WASHINGTON — With a swipe of a pen Tuesday, U.S. President Donald Trump issued a new executive order directing the federal government to reemphasize "Buy American" laws — a move which analysts say could impact the existing supply chain for the U.S. defense industry.

The order is focused on tightening the process under which all federal agencies — including the Department of Defense — get waivers from the 1933 Buy American Act. It would also create a series of reviews of America's policies and reforms of the H-1B visa program.

The core of the document involves the creation of a 150-day review period, wherein agencies will have to assess how well they follow applicable Buy American laws and whether they are relying too much on waivers for goods that could be produced domestically. During that same time period, the Secretary of Commerce and the United States Trade Representative will look over various free trade agreements and the World Trade Organization Agreement in order to judge their impact of Buy American laws.

Those reports will be worked together into a final report to the White House on the implementation of Buy American laws, within 220 days of the EO being issued, a report that will become an annual requirement going forward.

At least one Senate Democrat welcomed the executive order. Sen. Chris Murphy of Connecticut has claimed that the DoD, the largest purchaser of manufactured goods in the world, has spent nearly $200 billion on manufactured goods made by foreign companies in the last decade through the use of hundreds of thousands of waivers of the Buy American Act and other government purchasing laws.

But Andrew Hunter, a former Pentagon acquisition official and Congressional staffer, now with the Center of Strategic and International Studies, saw no glaring problem with DoD waivers to domestic-source restrictions and that most purchases "are extremely high U.S. content."

"There is very substantial compliance with the act, and less than 7 percent of all purchases are associated with coming from a foreign entity, and a significantly smaller share are actual waivers to Buy America Act requirements," he said. "Waivers are pretty rare."

Hunter called the U.S. defense industry an all-star when it comes to providing domestic manufacturing jobs, a fact that may not  be readily apparent. And he praised the White House for pushing a review before making changes, saying it’s likely to find that the number of waivers have actually fallen from a recent peak during the Iraq and Afghanistan wars. Fuel in overseas operations and perishables at foreign bases in Germany and Italy likely make up the most of it.

Supply chain ripples

Waivers will still be allowed under specific conditions; that may mean the impact of the EO on the defense industry will eventually be limited, in part because the defense sector in 2017 is finding it almost impossible to find a prime program that is truly "American."

Take the Air Force competition to replace its trainer aircraft, known as the T-X program. The main competitors there are all American companies teamed with international partners: Lockheed Martin is teamed with Korean Aerospace Industries; Boeing is teamed with Swedish giant Saab; DRS Technologies is teamed with its parent company, the Italian-owned Leonardo; and Sierra Nevada is working with Turkish Aerospace industries on their offering.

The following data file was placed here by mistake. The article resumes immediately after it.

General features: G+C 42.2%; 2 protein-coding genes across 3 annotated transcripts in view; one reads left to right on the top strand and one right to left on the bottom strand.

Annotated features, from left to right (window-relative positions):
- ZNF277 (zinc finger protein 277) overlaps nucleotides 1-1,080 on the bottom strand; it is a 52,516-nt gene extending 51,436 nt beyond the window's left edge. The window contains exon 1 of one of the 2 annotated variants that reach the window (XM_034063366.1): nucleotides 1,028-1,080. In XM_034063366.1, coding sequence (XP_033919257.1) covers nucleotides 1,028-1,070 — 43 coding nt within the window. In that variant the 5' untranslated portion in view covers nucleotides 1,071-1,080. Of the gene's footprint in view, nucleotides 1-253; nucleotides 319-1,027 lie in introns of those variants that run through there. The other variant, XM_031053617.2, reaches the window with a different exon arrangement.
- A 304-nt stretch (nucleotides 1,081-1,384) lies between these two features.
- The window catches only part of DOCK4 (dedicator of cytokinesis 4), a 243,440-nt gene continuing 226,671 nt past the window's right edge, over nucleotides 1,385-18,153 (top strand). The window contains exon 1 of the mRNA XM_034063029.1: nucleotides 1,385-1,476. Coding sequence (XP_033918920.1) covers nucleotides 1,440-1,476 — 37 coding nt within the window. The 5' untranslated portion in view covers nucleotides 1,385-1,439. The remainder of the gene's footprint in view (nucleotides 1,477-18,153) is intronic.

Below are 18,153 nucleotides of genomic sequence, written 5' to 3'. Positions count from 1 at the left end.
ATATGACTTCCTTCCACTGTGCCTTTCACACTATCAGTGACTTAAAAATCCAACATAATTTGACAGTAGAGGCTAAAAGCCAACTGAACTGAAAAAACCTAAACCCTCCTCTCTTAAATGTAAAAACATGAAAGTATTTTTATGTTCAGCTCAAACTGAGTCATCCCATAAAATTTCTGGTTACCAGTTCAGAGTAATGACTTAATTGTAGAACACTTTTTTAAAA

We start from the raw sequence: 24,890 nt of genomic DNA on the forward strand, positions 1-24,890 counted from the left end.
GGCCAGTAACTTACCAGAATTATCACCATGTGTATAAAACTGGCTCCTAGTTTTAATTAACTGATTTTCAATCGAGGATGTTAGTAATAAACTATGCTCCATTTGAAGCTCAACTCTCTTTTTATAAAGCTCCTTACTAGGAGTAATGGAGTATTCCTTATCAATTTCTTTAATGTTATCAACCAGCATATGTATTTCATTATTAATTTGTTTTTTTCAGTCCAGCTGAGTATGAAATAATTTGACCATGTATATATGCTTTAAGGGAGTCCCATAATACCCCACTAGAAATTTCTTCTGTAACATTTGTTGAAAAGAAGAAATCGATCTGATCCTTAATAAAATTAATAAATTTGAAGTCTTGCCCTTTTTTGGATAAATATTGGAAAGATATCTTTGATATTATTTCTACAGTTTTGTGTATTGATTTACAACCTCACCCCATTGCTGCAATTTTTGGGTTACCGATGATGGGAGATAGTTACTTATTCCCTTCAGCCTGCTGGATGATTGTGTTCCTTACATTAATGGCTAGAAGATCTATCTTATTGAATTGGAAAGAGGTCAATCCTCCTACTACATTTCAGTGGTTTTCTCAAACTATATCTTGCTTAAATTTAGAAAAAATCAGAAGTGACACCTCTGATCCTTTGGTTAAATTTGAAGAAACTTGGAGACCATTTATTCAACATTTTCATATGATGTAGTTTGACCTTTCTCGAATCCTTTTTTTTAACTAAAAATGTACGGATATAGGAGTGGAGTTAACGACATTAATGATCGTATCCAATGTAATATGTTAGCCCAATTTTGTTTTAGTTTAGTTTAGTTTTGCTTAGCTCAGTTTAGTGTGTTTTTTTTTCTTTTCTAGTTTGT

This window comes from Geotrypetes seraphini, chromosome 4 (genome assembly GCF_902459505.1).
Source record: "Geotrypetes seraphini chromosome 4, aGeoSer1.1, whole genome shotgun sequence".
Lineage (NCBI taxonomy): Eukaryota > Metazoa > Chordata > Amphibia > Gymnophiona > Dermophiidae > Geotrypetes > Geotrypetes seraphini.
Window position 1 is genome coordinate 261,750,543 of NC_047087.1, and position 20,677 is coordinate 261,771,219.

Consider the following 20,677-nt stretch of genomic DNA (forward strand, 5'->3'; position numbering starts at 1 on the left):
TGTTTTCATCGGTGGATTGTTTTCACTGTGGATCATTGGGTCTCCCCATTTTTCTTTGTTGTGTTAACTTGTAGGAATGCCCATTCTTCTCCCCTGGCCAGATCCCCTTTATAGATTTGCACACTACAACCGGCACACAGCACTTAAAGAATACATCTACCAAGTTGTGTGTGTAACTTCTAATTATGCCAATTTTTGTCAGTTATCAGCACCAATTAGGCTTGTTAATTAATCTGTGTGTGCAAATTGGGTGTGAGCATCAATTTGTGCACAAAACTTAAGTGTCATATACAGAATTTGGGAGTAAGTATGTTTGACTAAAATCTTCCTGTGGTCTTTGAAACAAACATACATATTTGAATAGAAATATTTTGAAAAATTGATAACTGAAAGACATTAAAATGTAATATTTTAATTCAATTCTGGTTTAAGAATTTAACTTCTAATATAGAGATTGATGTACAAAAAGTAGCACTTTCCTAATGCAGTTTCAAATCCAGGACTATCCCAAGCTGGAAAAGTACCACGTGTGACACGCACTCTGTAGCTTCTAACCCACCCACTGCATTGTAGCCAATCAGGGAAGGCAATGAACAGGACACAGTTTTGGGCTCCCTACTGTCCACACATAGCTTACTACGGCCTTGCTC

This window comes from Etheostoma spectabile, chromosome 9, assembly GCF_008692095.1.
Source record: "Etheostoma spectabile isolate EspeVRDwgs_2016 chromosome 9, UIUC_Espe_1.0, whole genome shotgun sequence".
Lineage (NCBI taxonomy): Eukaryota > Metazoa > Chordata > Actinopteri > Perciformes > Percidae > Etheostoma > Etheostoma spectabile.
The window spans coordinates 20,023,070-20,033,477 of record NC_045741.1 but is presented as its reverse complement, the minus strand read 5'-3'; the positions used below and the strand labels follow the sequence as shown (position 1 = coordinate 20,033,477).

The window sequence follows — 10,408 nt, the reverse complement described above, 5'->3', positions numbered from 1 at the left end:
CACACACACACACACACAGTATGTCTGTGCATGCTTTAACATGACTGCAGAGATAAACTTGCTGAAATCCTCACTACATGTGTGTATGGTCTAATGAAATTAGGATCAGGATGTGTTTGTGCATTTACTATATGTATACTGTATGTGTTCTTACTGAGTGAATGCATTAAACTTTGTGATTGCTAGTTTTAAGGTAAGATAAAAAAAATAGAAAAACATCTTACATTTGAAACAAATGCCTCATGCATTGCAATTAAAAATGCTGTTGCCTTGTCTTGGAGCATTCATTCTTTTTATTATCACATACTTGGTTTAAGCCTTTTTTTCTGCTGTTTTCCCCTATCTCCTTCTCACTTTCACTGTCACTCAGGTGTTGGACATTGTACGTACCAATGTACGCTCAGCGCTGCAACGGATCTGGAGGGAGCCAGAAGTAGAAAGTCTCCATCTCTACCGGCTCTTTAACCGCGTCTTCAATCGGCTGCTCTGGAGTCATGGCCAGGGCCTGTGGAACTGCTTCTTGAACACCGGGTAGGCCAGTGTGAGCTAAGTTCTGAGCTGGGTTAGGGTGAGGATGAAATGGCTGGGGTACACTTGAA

The F-35 joint strike fighter, meanwhile, is designed specifically to have industrial participation from Australia, Canada, Denmark, Italy, the Netherlands, Norway, Turkey, and the United Kingdom, putting an inherently international supply chain at the heart of the Pentagon’s largest acquisition program.

Because of that international nature, the supply chain is more likely to be where protectionist policies are felt, at least in the early days, says Byron Callan, an analyst with Capital Alpha Partners.

"It may matter more for steel or aluminum than end products like aircraft," Callan said. "If you increase demand for U.S. steel, it may have a knock-on effect on raw materials pricing."

Another change that may have long-last impacts would be cracking down on the use of H1-B visas for foreign technical talent, something the Trump administration has been vocal about planning to do. Reducing the supply of foreign engineers would logically increase the number of those jobs to U.S. workers.

But, Callan notes, that demand increases across all technical sectors, which means the defense industry would be in even hotter competition with the commercial sector to keep employees, when the commercial technology sector already offers generally higher wages and better perks.

Jeff Bialos, a former deputy undersecretary of defense for industrial policy now with Eversheds Sutherland, says the U.S. defense industry has looked abroad, particularly in the supply chain, for three reasons: lower cost, a capability the U.S. cannot match, and as trade-offs to encourage sales of U.S. equipment abroad to partners.

A major change to the use of waivers at DoD

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would impact cost chains to primes, and also increase program costs if primes have to requalify systems and to seek alternatives to foreign vendors," Bialos said. "The president came into office looking for more affordable contracting. 'Buy American' restrictions are at odds with getting the most affordable solutions for the customer."